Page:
Wednesday, August 28, 2013

Greek Neo-Martyrs (Hippolyte Delehaye, S.J.)

A non-Catholic cannot be a martyr. Cf. my post, "Heretical and schismatic false martyrs (Fr. René Hedde, O.P.)," a very rough translation of a section of the article "Martyre" by Fr. René Hedde, O.P. in the 1928 Dictionnaire de théologie catholique, 10.1:233.

I found Fr. Delehaye's article from a citation in Yves Congar, "A propos des saints canonisés dans les Eglises orthodoxes," Revue des sciences religieuses, 22 (1948), 240 n. 2, who says, "On a déjà posé plusieurs fois la question de savoir comment pourrait être réglée, dans le cas d’une réunion des Eglises orthodoxes à Rome, la question du culte rendu, dans ces Eglises, aux saints morts ou canonisés depuis le schisme. L’existence de saints comparables aux nôtres dans les Eglises orthodoxes est en effet une réalité de fait et qui n’entre en conflit avec aucun principe dogmatique. Nombre de moines et d’évêques orientaux ont mené, depuis la séparation comme avant elle, une vie héroïquement sainte, et Dieu a manifesté cette sainteté par des signes. D’autres, et aussi bien des laïcs, d’humbles et candides chrétiens, sont tombés victimes de l’Islam, des Tatars ou des Turcs et sont de vrais martyrs, témoins des vérités qui sont l’essence même de la foi chrétienne."

These are the words of Hippolyte Delehaye, "Greek Neo-Martyrs," The Constructive Quarterly, IX (1921), 712:
In reading an author who has elsewhere spoken well of these neo-martyrs, I admit having been painfully impressed by the words: "It is evident that for us, Catholics, they are neither saints nor martyrs." If this simply means that the Roman Church does not celebrate them, there is nothing further to be said. But what is lacking to constitute them true martyrs? Did they die for the differences which divide us? For the errors and subtleties of their theologians? Did they even suspect that they existed? Did they not shed their blood for the truths which are the essence of our faith and for which the most illustrious martyrs of the early centuries fought? The neo-martyrs are the purest glory of the Greek Church, and before these generous witnesses to the faith which we hold in common every Christian should bow.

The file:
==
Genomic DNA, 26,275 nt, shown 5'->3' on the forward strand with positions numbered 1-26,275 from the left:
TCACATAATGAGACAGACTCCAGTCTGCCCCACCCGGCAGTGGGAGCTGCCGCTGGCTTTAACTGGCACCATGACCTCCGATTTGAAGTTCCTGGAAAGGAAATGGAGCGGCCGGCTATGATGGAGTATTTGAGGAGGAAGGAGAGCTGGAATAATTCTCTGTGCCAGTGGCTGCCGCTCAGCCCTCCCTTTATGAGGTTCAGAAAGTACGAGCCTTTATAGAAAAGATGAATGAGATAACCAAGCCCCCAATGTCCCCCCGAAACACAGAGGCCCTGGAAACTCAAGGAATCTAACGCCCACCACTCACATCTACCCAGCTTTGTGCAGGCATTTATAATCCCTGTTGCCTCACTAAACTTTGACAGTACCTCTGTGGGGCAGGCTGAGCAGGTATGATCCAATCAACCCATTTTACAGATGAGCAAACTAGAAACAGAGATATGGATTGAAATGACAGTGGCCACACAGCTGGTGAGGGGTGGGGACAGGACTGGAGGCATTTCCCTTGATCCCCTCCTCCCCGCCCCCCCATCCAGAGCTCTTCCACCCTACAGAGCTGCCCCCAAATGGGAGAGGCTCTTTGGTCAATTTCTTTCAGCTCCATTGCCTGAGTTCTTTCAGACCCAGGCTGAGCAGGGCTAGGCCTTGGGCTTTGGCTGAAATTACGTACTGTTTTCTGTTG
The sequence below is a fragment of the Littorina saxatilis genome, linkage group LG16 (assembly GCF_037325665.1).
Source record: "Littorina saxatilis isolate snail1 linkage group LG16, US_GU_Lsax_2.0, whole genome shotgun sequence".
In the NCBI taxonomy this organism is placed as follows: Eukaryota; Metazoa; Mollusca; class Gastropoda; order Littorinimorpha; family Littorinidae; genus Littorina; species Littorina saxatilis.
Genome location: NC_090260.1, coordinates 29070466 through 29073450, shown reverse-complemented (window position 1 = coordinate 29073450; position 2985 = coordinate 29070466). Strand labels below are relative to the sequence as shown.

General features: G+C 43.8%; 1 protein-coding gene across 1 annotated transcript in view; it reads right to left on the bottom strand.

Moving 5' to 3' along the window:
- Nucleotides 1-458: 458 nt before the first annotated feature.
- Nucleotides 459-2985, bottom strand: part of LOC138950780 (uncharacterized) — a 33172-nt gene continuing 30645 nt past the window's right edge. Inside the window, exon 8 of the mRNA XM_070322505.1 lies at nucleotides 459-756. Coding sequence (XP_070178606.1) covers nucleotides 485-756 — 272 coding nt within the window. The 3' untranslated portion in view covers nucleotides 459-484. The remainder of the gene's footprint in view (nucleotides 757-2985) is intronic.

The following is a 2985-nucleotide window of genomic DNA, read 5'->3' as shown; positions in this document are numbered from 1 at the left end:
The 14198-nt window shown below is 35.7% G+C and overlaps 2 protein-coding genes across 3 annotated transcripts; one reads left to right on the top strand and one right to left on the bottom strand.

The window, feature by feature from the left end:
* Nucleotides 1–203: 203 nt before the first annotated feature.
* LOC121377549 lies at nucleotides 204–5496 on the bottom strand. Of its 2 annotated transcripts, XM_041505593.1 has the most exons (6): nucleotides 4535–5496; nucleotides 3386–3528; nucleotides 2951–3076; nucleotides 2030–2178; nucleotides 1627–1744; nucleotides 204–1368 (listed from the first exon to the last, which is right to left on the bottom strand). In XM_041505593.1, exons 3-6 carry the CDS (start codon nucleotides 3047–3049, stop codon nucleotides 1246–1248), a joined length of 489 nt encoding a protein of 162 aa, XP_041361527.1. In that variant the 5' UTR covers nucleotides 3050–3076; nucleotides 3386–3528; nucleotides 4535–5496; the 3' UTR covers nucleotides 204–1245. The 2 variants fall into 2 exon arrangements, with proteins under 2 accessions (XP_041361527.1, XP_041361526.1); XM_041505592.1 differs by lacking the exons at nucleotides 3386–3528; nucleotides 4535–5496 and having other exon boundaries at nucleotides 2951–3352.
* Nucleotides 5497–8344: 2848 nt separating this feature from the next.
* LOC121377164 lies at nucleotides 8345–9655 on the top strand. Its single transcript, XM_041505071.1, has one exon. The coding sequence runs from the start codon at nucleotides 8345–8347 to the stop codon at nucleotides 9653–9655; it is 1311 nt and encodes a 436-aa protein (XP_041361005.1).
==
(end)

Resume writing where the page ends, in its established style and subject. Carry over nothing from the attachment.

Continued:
Above: Ahmed the Calligrapher (†5/3/1682), layman convert from Islam and new martyr under the Turkish yoke, "a favorite saint of" the Society of St. John Chrysostom of Ayatriada Rum Katoliki Kilise in Istanbul, Turkey. Ahmed the Calligrapher is not on any Catholic calendar of saints (cf. Delehaye's comment above: "the Roman Church does not celebrate them").

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